So, we're going down a precarious path and we don't know everything. Unfortunately, we will make mistakes as human beings, but the repercussions as things grow and become more global and widespread is that the repercussions will be more severe and more dramatic.
SO, WHILE WE ARE PROMOTING A GM FOOD INTO THE FUTURE ON THE ONE HAND IN GENETICALLY MODIFIED CROPS, WE COULD BE KILLING THE VERY INSECT THAT KEEPS PLANTS ALIVE. Yes, but there again, if the seed companies can develop plants that don't need insect pollinators, and keep selling seed to the farmers, maybe that's the goal.

Posted Apr 13, 2008 09:25 AM (external - login to view) PST
SCIENCE/HEALTH (external - login to view)

... if the seed companies can develop plants that don't need insect pollinators, and keep selling seed to the farmers, maybe that's the goal. (external - login to view)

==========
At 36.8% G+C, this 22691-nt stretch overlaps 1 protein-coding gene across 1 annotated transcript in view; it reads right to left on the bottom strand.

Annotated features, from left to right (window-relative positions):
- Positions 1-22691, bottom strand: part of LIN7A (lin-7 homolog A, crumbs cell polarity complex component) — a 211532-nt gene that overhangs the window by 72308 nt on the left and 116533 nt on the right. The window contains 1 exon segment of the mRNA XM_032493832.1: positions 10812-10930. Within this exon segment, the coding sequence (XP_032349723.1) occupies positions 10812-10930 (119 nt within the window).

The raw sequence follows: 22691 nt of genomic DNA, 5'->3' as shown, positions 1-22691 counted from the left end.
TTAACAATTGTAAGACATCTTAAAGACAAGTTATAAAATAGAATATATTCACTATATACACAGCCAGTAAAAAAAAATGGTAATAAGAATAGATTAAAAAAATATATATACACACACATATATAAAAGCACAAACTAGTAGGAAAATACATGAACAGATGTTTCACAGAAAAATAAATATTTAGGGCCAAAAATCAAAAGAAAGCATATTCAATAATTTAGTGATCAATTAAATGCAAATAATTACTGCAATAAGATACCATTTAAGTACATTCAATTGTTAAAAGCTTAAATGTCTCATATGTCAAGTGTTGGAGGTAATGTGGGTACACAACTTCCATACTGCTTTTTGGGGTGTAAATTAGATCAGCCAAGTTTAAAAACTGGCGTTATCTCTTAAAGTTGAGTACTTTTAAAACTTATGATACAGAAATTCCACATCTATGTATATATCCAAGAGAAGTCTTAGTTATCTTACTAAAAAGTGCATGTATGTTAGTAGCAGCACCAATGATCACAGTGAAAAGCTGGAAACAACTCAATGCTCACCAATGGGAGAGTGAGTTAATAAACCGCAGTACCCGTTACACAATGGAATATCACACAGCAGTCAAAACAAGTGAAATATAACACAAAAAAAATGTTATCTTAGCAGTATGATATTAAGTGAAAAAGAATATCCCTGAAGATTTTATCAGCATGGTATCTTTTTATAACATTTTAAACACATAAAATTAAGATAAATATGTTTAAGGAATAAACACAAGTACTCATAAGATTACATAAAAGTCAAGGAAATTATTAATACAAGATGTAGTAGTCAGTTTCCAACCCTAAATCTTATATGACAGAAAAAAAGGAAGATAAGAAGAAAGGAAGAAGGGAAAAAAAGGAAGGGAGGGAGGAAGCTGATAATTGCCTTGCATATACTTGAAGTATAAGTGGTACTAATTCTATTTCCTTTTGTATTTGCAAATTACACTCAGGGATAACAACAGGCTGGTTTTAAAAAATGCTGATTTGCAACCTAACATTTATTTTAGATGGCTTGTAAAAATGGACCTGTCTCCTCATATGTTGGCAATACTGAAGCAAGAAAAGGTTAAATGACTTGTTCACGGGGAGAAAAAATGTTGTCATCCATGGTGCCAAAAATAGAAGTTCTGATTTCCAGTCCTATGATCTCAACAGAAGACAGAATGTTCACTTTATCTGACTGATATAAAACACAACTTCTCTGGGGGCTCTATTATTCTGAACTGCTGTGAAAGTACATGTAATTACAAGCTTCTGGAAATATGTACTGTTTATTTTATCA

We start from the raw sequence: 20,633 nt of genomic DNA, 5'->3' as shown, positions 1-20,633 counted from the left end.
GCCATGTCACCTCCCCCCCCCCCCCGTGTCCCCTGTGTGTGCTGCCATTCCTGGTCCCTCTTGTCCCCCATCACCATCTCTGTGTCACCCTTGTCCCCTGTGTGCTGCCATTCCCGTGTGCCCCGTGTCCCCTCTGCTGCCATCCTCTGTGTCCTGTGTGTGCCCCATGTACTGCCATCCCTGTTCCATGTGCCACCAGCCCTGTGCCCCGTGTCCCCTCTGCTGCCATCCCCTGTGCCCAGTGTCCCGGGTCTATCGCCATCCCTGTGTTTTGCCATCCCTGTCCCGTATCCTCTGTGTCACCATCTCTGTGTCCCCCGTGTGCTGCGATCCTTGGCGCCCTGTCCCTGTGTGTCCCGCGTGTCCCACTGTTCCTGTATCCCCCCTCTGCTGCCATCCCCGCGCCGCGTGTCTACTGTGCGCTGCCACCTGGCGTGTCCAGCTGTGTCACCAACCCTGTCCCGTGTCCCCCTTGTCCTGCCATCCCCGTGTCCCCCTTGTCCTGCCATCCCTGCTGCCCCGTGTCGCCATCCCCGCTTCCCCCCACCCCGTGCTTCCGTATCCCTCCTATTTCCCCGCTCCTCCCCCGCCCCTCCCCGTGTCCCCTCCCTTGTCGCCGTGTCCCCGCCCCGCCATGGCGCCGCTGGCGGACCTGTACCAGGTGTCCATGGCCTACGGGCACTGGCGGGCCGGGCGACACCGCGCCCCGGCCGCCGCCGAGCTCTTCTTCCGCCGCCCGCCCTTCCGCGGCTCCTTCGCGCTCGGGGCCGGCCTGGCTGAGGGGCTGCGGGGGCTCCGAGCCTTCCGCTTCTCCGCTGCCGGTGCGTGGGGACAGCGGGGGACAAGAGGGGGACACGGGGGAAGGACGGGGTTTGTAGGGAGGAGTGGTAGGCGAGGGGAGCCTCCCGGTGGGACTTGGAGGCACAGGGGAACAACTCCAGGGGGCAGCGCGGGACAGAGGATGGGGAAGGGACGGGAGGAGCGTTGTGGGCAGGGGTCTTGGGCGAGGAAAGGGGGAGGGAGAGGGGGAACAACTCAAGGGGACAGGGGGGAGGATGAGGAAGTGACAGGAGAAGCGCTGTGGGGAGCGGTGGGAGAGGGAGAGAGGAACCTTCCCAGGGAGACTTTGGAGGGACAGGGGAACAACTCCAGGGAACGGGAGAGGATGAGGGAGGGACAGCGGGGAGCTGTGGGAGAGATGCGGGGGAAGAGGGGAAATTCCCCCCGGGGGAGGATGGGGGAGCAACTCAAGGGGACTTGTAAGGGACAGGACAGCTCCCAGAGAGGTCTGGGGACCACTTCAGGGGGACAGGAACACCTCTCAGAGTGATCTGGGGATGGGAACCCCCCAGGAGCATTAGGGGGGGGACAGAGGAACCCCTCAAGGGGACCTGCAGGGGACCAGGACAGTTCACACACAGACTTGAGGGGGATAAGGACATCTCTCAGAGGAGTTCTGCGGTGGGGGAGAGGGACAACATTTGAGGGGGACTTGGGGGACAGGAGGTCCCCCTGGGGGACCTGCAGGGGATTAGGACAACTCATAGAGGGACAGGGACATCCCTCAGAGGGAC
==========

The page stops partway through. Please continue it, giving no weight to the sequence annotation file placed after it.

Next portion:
The Bees Die...The Planet Dies (external - login to view)
am speaking about the extermination of the bees - on which depends 80 % of the pollination of cultivated plants - by Imidaclopride which Bayer sells under the name of Gaucho to the farmers to coat seeds and to protect them from certain diseases... This product paralyses insects such as bees which cannot return to the hive and they therefore die. When they do succeed, the honey which results from it is toxic (because it's poisoned). In less than three years, 450 000 hives were thus lost and production of honey fell from 45 000 tons to 25 000 tons in France. In Alsace, bee-keepers are regarded as disaster victims because of the Bayer products. In addition, it should be known that in Europe, approximately 4 000 vegetable species have their life assured thanks to pollination by bees.

Posted Apr 28, 2008 10:10 AM (external - login to view) PST
SCIENCE/HEALTH (external - login to view) (external - login to view)